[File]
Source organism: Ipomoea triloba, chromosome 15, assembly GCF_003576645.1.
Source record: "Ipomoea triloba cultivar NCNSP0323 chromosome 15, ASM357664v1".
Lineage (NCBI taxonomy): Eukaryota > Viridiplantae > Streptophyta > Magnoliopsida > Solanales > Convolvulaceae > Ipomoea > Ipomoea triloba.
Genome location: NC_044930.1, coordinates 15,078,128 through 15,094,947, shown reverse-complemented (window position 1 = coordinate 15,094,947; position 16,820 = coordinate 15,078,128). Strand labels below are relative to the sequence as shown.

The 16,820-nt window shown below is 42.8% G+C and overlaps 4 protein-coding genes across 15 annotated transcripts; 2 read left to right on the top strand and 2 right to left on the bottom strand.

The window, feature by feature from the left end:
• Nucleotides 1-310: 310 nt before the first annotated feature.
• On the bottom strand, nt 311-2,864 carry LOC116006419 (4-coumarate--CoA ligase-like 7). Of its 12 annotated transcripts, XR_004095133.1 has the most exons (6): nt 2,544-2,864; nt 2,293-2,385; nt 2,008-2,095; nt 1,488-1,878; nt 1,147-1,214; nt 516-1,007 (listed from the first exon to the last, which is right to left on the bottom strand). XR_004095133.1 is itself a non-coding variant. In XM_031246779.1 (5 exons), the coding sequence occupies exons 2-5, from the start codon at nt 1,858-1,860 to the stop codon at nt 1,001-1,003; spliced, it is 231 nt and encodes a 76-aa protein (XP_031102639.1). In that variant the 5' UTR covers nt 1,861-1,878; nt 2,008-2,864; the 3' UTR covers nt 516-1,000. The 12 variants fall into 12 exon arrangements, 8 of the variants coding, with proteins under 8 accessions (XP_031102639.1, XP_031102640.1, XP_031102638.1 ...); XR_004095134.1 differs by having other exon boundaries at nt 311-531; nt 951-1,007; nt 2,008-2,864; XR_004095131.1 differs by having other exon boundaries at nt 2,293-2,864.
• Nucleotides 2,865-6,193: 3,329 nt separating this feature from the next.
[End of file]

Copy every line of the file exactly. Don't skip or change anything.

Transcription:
Source organism: Ipomoea triloba, chromosome 15, assembly GCF_003576645.1.
Source record: "Ipomoea triloba cultivar NCNSP0323 chromosome 15, ASM357664v1".
Lineage (NCBI taxonomy): Eukaryota > Viridiplantae > Streptophyta > Magnoliopsida > Solanales > Convolvulaceae > Ipomoea > Ipomoea triloba.
Genome location: NC_044930.1, coordinates 15,078,128 through 15,094,947, shown reverse-complemented (window position 1 = coordinate 15,094,947; position 16,820 = coordinate 15,078,128). Strand labels below are relative to the sequence as shown.

The 16,820-nt window shown below is 42.8% G+C and overlaps 4 protein-coding genes across 15 annotated transcripts; 2 read left to right on the top strand and 2 right to left on the bottom strand.

The window, feature by feature from the left end:
• Nucleotides 1-310: 310 nt before the first annotated feature.
• On the bottom strand, nt 311-2,864 carry LOC116006419 (4-coumarate--CoA ligase-like 7). Of its 12 annotated transcripts, XR_004095133.1 has the most exons (6): nt 2,544-2,864; nt 2,293-2,385; nt 2,008-2,095; nt 1,488-1,878; nt 1,147-1,214; nt 516-1,007 (listed from the first exon to the last, which is right to left on the bottom strand). XR_004095133.1 is itself a non-coding variant. In XM_031246779.1 (5 exons), the coding sequence occupies exons 2-5, from the start codon at nt 1,858-1,860 to the stop codon at nt 1,001-1,003; spliced, it is 231 nt and encodes a 76-aa protein (XP_031102639.1). In that variant the 5' UTR covers nt 1,861-1,878; nt 2,008-2,864; the 3' UTR covers nt 516-1,000. The 12 variants fall into 12 exon arrangements, 8 of the variants coding, with proteins under 8 accessions (XP_031102639.1, XP_031102640.1, XP_031102638.1 ...); XR_004095134.1 differs by having other exon boundaries at nt 311-531; nt 951-1,007; nt 2,008-2,864; XR_004095131.1 differs by having other exon boundaries at nt 2,293-2,864.
• Nucleotides 2,865-6,193: 3,329 nt separating this feature from the next.